In my life I have had to learn to cope with the loss of many pets and each time my art helps me cope with the death. My animals have always been very important to me. Over the years I have had many cats (I currently have 11 cats plus some new wild kittens born to the outside troupe this very morning). I remember a husband and wife ‘non cat’ couple coming to dinner and being amazed in seeing the cats interact and how each one had their own character. Funny that they thought they would all be the same.
I have painted portraits of most of the cats I have had the pleasure of living with (with some current works in progress). This is a recent photo painting of our cat Giacomo whom we lost last year.
I never liked dogs but one Christmas Eve a friend called to say her chihuahua had gone into labour, the vet wouldn’t come out and could I go round and help as there was a breech birth. Well, after several pups came out I found myself laying on the flagstone floor in the kitchen with my arm and hand at an impossible angle to catch a puppy that was being dropped from a height as the mum gave birth. I caught the puppy, looked at it, so tiny in my hand and it yawned. And it was love at first sight.
Holly Berry (as she was born on Christmas Day) became my best friend. We did everything together. She would lay in her bed as I painted, rested her head on the laptop as I worked, travelled from UK to Italy and back several times a year. Just looking at her made my heart smile. It was like we were joined at the hip.
My love for her was so great I thought she would be with me forever but when she got sick at the age of 11 with a bad heart I had to start getting used to having to live without her. And my writing and art work helped me with that. I painted this picture of her ‘The Guardian’ which is actually about her guardian angel looking after her and helping her through the transition. She died very peacefully in my arms, which seemed fitting as she started her physical life in my hand. I wrote a poem that helped me cope as she got sicker and I knew the end was near. She lay next to me on the bed, wheezing, as I wrote this poem in tears.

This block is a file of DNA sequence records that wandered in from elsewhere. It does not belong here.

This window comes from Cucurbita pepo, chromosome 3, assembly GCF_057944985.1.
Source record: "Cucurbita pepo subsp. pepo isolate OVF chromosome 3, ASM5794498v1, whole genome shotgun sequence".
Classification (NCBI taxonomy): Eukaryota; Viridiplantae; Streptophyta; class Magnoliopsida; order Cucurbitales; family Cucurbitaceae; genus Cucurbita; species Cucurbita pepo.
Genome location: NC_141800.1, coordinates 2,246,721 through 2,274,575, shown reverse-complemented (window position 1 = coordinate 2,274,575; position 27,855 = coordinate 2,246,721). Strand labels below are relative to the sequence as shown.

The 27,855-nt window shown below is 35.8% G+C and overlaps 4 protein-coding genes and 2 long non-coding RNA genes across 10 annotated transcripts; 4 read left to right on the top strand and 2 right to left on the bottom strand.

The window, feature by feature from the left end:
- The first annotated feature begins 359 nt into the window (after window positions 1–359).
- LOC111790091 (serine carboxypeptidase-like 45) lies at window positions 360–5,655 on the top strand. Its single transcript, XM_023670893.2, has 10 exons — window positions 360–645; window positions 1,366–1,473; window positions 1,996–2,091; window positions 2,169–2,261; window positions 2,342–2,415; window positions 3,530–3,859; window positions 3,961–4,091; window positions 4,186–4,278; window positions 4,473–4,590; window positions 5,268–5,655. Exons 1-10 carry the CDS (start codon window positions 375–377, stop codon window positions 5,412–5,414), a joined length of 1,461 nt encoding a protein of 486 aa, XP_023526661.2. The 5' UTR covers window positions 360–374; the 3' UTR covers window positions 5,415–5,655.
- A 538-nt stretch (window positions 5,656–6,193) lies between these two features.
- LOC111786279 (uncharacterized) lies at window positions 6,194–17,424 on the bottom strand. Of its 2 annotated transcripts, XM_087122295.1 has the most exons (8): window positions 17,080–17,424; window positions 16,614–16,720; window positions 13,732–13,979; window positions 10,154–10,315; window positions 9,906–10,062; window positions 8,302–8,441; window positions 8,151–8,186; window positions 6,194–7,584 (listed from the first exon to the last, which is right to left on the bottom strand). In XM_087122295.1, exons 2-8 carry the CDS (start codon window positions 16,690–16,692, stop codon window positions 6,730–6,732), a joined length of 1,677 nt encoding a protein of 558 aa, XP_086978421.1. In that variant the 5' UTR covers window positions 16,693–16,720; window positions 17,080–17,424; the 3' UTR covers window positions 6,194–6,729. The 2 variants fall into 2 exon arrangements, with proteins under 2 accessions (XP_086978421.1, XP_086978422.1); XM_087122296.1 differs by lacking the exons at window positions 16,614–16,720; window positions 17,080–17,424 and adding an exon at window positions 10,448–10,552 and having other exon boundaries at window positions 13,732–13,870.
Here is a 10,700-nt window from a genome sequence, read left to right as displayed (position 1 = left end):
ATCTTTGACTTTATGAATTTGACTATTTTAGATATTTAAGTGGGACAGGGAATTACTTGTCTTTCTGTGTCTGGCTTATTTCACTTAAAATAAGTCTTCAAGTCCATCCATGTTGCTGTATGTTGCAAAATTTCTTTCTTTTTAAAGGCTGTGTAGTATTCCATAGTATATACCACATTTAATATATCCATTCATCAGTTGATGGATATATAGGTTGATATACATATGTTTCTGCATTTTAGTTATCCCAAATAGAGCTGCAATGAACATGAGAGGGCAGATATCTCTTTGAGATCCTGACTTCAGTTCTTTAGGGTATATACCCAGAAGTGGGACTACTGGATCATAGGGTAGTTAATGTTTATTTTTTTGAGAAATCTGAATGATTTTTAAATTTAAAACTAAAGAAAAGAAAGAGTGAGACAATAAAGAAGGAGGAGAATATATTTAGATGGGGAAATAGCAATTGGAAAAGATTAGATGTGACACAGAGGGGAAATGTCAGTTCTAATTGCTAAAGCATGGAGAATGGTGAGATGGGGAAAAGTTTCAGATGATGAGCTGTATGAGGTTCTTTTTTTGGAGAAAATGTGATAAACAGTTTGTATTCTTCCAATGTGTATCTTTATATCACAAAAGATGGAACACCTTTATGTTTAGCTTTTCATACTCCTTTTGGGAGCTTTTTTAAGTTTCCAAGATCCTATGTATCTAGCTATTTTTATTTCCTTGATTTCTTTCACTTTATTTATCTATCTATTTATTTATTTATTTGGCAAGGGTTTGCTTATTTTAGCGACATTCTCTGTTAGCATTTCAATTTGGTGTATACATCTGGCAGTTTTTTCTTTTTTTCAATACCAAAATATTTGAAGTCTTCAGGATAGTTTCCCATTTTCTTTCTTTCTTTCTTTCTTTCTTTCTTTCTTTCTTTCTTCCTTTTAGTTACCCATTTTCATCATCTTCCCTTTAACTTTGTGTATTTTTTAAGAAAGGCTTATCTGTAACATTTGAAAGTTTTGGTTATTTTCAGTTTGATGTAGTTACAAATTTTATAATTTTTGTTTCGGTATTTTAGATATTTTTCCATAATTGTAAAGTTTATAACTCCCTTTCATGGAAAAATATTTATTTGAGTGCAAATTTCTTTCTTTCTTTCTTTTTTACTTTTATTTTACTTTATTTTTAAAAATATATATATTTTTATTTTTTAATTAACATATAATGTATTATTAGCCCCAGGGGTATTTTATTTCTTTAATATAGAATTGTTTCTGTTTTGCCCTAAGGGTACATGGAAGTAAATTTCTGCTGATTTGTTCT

IF I LOST YOU LITTLE DOG
If I lost you little dog,
for a time the world would lose its colour.
No joy in a sunset, or a bird in flight,
the softness of kittens or the smell of jasmine.
The arrival of the postman would become a non-event.
The peace would become noisy and the tranquility suffocating.
Food would become tasteless and a walk without purpose.
Certain words would taste like poison, such as ‘tomorrow’, ‘Bruno’, ‘biscuit’ and ‘bedtime’.
And the night a prison of loneliness listening for the stirring, licking and snoring that would never come again.
For the warm lump asleep between my shoulder blades.
But only for a time.
Gradually the colours would return.
For our love is not just physical.
Not only do I carry you in my arms but also in my heart.
And that continues beyond death.
You would always be with me, even as I wept.
(c) Dorothy Berry-Lound
Holly is still with me seven years after she died. I feel her with me often as I work, sitting down the side of my seat. at the spot where we used to sit and watch the sunset, and where she is buried, she sits next to me on the wall. Only now she is joined more recently by our beautiful boy Barnie who died only a few weeks ago, taken from us far too early by spondylitis that led to meningitis – he was only five and we had so many more adventures left to share. He was a completely different character, like a complete beginner where you always felt that Holly had been here before. Barnie had eyes that followed you around the room and a constantly wagging tail. He looked after the little kittens, Stevie Mouse and Emmy that we brought in so sick and in need of protection. He used to lay against my leg, sharing my footstool, with his head against my laptop as I worked. After the immediate shock of his sudden death wore off, my art helped me cope with my grief through my writing and completing this portrait of him ‘Dog Spirit’.
As I walk on my land I feel the constant presence of the animals who still live here in spirit, their souls visit and walk with me and uplift my thoughts with the memory of them and inspire my writing and art. There are now two little puppies, Ringo and Spud, who have come into our lives and will grow and flourish here, carrying on the tradition of Holly and Barnie of keeping the cats under control (or maybe the other way around!).
More information on my art is available at http://dorothyberryloundart.com.
My art covers a range of subjects, reflecting my Brighton background, my life in Italy, the countryside and my love for animals. But I work from the heart so all pieces are developed with a little piece of me and contribute to the mood of the room in which they sit.